A short post on why I will not be writing a long post about Ofcom’s Online Safety Act consultation

Estimated reading time: 4 minutes
UK policy

The late and desperately missed Hilary Mantel’s masterwork, her Wolf Hall trilogy, is 1,888 pages long. I savoured every moment I spent in that world, and grieved each time I was pulled out of it. Her chronicle of the politics of the Tudor court ends, for Thomas Cromwell, as his real life did: he lies on the banks of the Thames, his head freshly severed from his body, feeling his consciousness ebbing out with the tide.

Step over Cromwell’s body, walk a mile west along the Thames, and cross the river, and you will find yourself at the premises of Ofcom, whose first consultation on the rules, restrictions, and enforcement of Britain’s Online Safety Act is 1,742 pages long, and will cause you to feel much the same.

At first glance, 1,742 pages – a payload which is only the first of four consultations from Ofcom on this one single piece of legislation – might leave even the most capable professional struggling to find the will to live.

But reader, I slayed it.

Which is nbd: that’s what I do.

In fact, that’s nearly thirty years of experience doing what it should. Knowing how to turn 1,742 pages into an actionable task, read for a client’s needs, digested, turned around, and transformed into a plan of action, is just part of what I do, here on the frontlines of internet regulation on Perfectly Normal Island.

To me, that’s just part of my job.


One of my clients was both grateful for my read and turnaround, and also a bit gobsmacked that I’d done it at all.

Why aren’t you offering this as a service? They asked. To which I replied – I do. That’s what I do.

Why aren’t you getting better takeup on it? They asked. To which I replied – because I’m not in London.

I then had to explain that to them: that being as far as this country’s policy brain is concerned, if you’re not doing the work with your bum in a chair somewhere in Zones 1 and 2, you’re not doing the work at all. And not only that, but gasp, shock, I don’t even have a Ph.D, which is seen as a mark against my intellect and my professionalism.

More head-shaking from the client ensued.

For me, a bit of thinking time ensued too – both about the consultation, and about the things I have to say about it.

And then yesterday, someone asked where my blog post was. You know, the inevitable 5000 word, top-of-Hacker-News one (like the previous one) about the Ofcom consultation that they just assumed I’d have written by now.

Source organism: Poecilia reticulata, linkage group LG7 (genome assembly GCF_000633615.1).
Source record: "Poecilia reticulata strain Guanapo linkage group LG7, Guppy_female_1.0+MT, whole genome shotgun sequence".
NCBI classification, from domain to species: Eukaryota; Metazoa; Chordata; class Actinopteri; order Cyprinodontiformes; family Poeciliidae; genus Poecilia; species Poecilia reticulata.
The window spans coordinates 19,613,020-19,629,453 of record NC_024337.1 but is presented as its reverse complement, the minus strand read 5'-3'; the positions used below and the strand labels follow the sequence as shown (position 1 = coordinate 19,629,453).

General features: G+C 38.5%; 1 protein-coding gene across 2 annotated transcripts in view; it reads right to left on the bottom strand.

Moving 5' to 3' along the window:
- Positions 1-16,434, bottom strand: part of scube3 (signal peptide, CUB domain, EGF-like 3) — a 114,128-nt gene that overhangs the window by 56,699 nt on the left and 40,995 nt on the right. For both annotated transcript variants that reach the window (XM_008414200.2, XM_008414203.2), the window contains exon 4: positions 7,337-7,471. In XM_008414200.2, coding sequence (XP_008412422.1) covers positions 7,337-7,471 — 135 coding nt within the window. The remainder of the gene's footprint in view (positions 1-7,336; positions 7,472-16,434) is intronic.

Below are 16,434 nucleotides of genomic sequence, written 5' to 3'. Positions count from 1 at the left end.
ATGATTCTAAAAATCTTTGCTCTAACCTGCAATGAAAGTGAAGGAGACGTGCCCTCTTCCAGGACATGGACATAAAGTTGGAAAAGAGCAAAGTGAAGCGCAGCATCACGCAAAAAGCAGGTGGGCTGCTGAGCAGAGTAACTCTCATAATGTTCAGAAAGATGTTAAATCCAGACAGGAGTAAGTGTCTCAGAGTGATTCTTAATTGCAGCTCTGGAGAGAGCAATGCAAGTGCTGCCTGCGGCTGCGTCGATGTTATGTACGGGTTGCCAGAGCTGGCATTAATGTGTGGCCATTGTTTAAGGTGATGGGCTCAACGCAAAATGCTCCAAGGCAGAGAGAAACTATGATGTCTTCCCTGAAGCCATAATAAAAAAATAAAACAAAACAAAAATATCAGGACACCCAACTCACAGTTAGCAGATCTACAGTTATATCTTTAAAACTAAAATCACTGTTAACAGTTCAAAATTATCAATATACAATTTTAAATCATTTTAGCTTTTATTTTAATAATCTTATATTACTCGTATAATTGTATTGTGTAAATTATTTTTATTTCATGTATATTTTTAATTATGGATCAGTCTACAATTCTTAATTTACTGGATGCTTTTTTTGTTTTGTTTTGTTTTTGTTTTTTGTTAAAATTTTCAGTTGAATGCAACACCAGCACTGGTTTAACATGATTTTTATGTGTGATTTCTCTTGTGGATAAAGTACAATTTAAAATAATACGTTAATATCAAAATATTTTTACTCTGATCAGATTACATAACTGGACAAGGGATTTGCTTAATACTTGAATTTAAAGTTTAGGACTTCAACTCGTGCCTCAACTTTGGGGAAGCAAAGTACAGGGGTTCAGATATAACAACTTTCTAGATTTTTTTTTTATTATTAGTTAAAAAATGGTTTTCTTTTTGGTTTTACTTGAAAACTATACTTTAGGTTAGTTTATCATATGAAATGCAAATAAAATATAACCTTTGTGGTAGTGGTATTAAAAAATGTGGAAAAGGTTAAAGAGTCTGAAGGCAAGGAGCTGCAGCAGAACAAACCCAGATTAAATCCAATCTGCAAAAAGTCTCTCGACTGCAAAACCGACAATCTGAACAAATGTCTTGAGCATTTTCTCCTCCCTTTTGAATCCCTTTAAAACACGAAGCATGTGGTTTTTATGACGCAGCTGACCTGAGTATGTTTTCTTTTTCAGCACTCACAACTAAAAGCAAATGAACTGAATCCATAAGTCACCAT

Well, it’s not coming, because the client was absolutely correct.

As long as my magic skill is turning 1,742 pages into a plan of action based around a client’s specific business model, a skill I developed dealing with the Bill over four and a half years in multiple professional roles, none of whom supported or valued me for it, I need to make that magic skill work for me as much as it works for others.

From a personal perspective, I’m able to have a little personal perspective now, when I’m happily working for great clients, which I’ve been doing since late summer, after 51 weeks of unemployment and job searching. Fifty one. By the end of it, I was not in a good place in any sense. I’m mostly recovered now, but my energy levels are not. And if you want to talk about energy-sapping situations, well, distilling Cromwellian internet regulation into a plain English blog post, hitting publish, and then having to go live in a cave for a few days while it hits #1 on Hacker News is a lot of them at once. On second thought, I’ll pass.

From a professional perspective, as both I and other clever clogs have noted, Ofcom’s consultation process on the Online Safety Act isn’t your normal public engagement. There are a lot of politics and nuances and intrigues surrounding it. What you’re looking at, on paper, isn’t actually what’s transpiring behind the scenes. What policymakers are saying in public isn’t actually what they believe. What politicians say they want to do with this law isn’t their plan for it at all. It’s all complicated, and murky, and deeply layered.

This palace court is a dangerous place to be.

Too dangerous for most people, and that probably includes you.

(and yes, I must repeat yet again that the impact assessment for the OSA famously said that getting to grips with the scope of compliance could be done in just over four hours by a regulatory professional on a wage of £20.62 per hour. There are new figures in new impact assessment documents from Ofcom, buried deep in those 1,742 pages, which are even worse – if that was possible? – in terms of their maths and their practicality. But that is the point. They’re as much a part of the intrigues as anything else whispered along the Thames.)

So what can I tell you, really? The consultation is 1,742 pages long and every business impacted needs to read every word of it and respond by Friday 23 February 2024.

If you don’t know whether or not you’re impacted, they have a tool of sorts you can use to find out.

If you are impacted, and want to have your say, but you either don’t have someone on staff to handle it for you or don’t have an understanding of the politics of the palace court, remember that is what I do. So get in touch, and start by telling me about your budget for the work.

As for me, I’m still in the palace court. I’m there right now, in fact. Did you see me?

Of course you didn’t.

You can write on England, but what was written before will show through.Hilary Mantel, Bring Up the Bodies

Header image: from the same.

The Author

I’m a UK tech policy wonk based in Glasgow. I work for an open web built around international standards of human rights, privacy, accessibility, and freedom of expression. The content and opinions on this site are mine alone and do not reflect the opinions of any current or previous team.